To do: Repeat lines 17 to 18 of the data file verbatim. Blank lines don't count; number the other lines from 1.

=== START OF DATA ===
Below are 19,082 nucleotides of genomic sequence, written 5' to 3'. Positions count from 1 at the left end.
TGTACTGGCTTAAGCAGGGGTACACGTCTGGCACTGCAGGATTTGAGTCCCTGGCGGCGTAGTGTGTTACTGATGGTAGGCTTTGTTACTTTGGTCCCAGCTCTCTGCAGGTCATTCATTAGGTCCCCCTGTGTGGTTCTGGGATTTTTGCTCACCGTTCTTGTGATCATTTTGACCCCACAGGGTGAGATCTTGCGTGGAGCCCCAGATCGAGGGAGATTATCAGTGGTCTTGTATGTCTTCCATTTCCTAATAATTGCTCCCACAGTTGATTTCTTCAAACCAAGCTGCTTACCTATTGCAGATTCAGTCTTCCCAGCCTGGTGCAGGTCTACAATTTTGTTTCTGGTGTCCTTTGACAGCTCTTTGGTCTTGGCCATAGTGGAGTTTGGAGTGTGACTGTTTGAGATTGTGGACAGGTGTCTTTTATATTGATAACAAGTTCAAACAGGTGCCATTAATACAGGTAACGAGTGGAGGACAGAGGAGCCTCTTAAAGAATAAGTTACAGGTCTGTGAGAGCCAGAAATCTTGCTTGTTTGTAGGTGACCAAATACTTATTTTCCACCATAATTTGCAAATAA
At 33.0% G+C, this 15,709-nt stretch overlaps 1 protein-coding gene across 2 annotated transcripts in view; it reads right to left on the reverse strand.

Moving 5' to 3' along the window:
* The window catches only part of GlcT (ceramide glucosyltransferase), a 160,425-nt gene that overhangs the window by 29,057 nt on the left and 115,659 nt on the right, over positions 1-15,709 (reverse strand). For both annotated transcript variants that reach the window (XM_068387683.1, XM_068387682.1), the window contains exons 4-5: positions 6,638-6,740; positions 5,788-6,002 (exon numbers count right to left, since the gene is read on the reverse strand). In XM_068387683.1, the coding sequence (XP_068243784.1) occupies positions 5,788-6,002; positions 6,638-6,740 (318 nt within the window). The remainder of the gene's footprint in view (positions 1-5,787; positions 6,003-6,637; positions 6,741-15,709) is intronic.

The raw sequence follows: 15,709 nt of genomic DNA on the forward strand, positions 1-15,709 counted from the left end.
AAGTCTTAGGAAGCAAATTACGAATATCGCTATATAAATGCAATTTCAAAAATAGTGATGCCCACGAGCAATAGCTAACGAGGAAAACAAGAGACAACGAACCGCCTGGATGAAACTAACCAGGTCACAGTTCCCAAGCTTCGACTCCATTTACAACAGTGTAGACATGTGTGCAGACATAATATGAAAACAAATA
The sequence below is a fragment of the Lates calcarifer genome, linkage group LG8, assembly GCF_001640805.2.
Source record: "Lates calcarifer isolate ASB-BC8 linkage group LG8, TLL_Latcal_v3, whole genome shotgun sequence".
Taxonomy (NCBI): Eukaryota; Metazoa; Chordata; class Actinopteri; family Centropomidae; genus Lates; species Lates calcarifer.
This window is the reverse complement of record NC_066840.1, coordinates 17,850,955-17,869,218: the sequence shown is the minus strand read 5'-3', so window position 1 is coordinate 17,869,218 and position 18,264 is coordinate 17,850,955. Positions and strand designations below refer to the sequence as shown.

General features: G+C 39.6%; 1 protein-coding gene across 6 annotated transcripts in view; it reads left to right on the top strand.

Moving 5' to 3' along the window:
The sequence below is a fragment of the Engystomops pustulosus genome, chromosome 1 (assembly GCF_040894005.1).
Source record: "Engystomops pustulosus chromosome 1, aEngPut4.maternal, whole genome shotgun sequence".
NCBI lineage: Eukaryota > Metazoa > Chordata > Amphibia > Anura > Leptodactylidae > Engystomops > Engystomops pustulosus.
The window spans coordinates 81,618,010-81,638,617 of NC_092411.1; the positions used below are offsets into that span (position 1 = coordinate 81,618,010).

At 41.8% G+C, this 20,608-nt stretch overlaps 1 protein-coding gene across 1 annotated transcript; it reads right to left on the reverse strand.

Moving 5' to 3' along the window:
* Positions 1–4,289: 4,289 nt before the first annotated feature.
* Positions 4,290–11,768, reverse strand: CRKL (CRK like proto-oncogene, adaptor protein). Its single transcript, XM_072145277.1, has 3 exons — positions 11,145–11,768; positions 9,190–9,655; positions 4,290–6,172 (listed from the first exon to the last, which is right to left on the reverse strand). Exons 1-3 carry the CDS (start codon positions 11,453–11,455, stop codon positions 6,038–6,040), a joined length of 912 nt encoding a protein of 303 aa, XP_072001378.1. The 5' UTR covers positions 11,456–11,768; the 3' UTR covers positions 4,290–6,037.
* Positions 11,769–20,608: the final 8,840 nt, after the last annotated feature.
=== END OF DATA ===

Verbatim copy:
The window spans coordinates 81,618,010-81,638,617 of NC_092411.1; the positions used below are offsets into that span (position 1 = coordinate 81,618,010).

At 41.8% G+C, this 20,608-nt stretch overlaps 1 protein-coding gene across 1 annotated transcript; it reads right to left on the reverse strand.